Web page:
"To know the Bentley's, is to love the Bentley's, so it doesn't surprise me that there's a lot of interest in their case," said Ryan Tait, a criminal attorney with Tait & Hall who represented Brian and Jana in court against the state's child neglect charges.
The controversy started March 31, 2016, when Brian and Janna Bentley's 8-year-old son, went missing.
According to a Mesa police report, Janna Bentley noticed her son missing around 9:15 p.m. but assumed he was hiding like usual.
At 10 p.m. she checked the house and continued to search until 2 a.m. when her husband Brian returned from work.
Brian then helped search for another hour.
According to officers on scene, Janna told them the couple went to bed at 3 a.m. after "God told them he was safe.”
In the report, officers noted police were not called until 7 a.m. the next morning after the Bentley's dropped the other children off at school.
Mesa police recommended charges of neglect, but a court jury found the couple not guilty in August.
In October, the Bentley's received a letter from DCS claiming there were no safety issues found and the case was closed.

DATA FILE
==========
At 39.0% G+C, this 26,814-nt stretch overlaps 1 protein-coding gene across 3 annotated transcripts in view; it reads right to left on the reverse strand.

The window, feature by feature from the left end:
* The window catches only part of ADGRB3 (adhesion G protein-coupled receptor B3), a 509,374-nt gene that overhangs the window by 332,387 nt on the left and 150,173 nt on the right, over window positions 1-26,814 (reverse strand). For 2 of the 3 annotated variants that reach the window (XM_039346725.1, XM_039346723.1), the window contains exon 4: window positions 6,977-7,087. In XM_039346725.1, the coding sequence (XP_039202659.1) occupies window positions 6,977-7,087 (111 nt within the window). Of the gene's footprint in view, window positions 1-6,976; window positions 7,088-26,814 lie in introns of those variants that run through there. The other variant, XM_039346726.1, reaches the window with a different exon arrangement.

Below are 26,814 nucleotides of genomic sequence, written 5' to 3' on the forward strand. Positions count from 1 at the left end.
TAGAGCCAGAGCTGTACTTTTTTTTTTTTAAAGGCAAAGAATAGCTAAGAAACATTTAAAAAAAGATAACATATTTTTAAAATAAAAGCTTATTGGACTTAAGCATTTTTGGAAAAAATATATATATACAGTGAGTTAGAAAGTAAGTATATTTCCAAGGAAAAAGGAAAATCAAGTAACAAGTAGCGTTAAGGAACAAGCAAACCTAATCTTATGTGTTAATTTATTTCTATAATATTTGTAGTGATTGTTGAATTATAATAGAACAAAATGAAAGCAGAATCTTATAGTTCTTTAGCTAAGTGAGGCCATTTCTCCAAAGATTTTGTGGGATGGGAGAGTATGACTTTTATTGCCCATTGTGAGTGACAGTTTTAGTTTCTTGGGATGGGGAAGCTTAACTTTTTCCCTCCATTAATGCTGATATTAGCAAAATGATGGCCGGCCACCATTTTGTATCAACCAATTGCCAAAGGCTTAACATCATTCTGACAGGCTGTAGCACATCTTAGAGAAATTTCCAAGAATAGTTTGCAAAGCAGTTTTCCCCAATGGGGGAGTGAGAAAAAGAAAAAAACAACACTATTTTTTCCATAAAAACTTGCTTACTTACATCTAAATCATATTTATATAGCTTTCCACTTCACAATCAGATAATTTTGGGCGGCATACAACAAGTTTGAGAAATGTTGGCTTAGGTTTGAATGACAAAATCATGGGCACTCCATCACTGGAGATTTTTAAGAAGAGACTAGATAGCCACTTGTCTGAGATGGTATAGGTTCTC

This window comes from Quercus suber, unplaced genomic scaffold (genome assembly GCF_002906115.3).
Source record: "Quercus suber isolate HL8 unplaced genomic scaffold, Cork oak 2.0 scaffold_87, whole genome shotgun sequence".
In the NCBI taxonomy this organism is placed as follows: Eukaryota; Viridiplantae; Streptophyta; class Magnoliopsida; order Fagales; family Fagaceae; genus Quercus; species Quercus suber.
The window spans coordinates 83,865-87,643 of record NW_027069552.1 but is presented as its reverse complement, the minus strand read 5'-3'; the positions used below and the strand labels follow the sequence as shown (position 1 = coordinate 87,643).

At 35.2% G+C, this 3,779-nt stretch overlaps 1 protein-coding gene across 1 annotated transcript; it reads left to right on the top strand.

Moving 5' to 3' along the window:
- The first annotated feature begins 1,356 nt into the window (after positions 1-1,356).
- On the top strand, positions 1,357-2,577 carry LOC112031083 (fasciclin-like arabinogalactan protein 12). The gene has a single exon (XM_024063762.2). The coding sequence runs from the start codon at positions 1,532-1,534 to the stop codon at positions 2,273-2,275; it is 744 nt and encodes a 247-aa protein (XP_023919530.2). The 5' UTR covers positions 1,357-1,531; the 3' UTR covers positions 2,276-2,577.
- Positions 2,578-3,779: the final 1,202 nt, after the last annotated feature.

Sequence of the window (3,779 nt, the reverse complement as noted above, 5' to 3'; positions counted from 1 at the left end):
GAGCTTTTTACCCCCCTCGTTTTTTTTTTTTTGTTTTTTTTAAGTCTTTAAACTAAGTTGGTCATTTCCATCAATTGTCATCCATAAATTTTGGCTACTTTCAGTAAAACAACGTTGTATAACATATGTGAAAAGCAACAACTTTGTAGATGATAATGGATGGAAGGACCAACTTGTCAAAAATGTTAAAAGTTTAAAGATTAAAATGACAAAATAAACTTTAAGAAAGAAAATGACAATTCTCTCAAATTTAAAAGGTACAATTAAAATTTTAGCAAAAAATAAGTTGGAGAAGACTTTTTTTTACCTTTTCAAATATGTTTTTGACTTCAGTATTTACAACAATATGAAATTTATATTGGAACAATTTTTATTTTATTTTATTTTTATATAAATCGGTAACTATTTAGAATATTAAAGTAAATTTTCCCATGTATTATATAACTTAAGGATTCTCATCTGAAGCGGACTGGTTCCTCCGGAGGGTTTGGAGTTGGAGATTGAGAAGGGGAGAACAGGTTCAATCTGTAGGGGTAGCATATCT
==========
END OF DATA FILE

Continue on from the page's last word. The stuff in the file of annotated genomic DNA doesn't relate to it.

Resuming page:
The Bentley's then filed a multi-million dollar lawsuit against the state.
The couple's attorney, Ryan Tait, told ABC15 the Bentley's then received a letter from DCS informing them that they would be put on the state's central registry for child neglect.
"It was a bit of a shock. The Bentley's had a significant amount of closure at the end of the criminal trial, they thought that what they considered to be a nightmare was over," said Tait.
DCS can't comment on cases, but Darren DaRonco, a spokesperson for DCS wrote in an email to ABC15:
"State law requires the department to maintain a central registry of substantiated reports of child abuse and neglect. The confidential information in the registry can only be used for specific purposes such as licensing foster parents, certifying adoptive parents and background checks on people applying for jobs that involve children or vulnerable adults. A person’s name remains in the central registry for 25 years."
DaRonco also stated:
"We cannot comment on specific cases due to confidentiality laws. However, we can say that DCS often substantiates reports that do not rise to the level of a child removal. Regardless of whether a substantiated report results in a dependency case, state statute requires us to record the substantiated report in the central registry. Whether a person’s name is placed in the central registry depends on the outcome of a DCS investigation. A police investigation is not a requirement to be placed in the central registry. Parents can challenge DCS’s decision before an administrative judge."
"We believe part of the process here may be an effort to discredit the Bentley' or Retaliation," said Tait.
The Bentley's will challenge the decision at an administrative hearing at 9 a.m. Wednesday, Jan. 10 at the Arizona Office of Administrative Hearings.